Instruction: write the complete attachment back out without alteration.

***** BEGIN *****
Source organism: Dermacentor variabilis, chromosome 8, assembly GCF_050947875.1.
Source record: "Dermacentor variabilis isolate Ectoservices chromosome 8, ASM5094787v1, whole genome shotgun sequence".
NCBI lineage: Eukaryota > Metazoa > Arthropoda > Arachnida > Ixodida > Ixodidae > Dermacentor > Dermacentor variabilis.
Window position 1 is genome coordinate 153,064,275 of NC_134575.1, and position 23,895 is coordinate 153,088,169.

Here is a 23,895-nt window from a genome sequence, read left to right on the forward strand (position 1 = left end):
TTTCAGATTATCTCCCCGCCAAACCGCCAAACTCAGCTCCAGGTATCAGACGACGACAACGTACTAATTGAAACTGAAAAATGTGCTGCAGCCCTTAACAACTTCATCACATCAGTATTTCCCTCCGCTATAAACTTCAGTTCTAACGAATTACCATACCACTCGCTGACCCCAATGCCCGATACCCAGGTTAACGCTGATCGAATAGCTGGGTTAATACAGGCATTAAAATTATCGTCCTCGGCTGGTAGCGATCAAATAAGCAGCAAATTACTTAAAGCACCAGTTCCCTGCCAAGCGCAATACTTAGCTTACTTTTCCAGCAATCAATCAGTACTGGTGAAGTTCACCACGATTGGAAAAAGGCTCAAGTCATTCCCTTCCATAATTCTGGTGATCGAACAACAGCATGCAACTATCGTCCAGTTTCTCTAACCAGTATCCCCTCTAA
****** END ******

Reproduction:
Source organism: Dermacentor variabilis, chromosome 8, assembly GCF_050947875.1.
Source record: "Dermacentor variabilis isolate Ectoservices chromosome 8, ASM5094787v1, whole genome shotgun sequence".
NCBI lineage: Eukaryota > Metazoa > Arthropoda > Arachnida > Ixodida > Ixodidae > Dermacentor > Dermacentor variabilis.
Window position 1 is genome coordinate 153,064,275 of NC_134575.1, and position 23,895 is coordinate 153,088,169.

Here is a 23,895-nt window from a genome sequence, read left to right on the forward strand (position 1 = left end):
TTTCAGATTATCTCCCCGCCAAACCGCCAAACTCAGCTCCAGGTATCAGACGACGACAACGTACTAATTGAAACTGAAAAATGTGCTGCAGCCCTTAACAACTTCATCACATCAGTATTTCCCTCCGCTATAAACTTCAGTTCTAACGAATTACCATACCACTCGCTGACCCCAATGCCCGATACCCAGGTTAACGCTGATCGAATAGCTGGGTTAATACAGGCATTAAAATTATCGTCCTCGGCTGGTAGCGATCAAATAAGCAGCAAATTACTTAAAGCACCAGTTCCCTGCCAAGCGCAATACTTAGCTTACTTTTCCAGCAATCAATCAGTACTGGTGAAGTTCACCACGATTGGAAAAAGGCTCAAGTCATTCCCTTCCATAATTCTGGTGATCGAACAACAGCATGCAACTATCGTCCAGTTTCTCTAACCAGTATCCCCTCTAA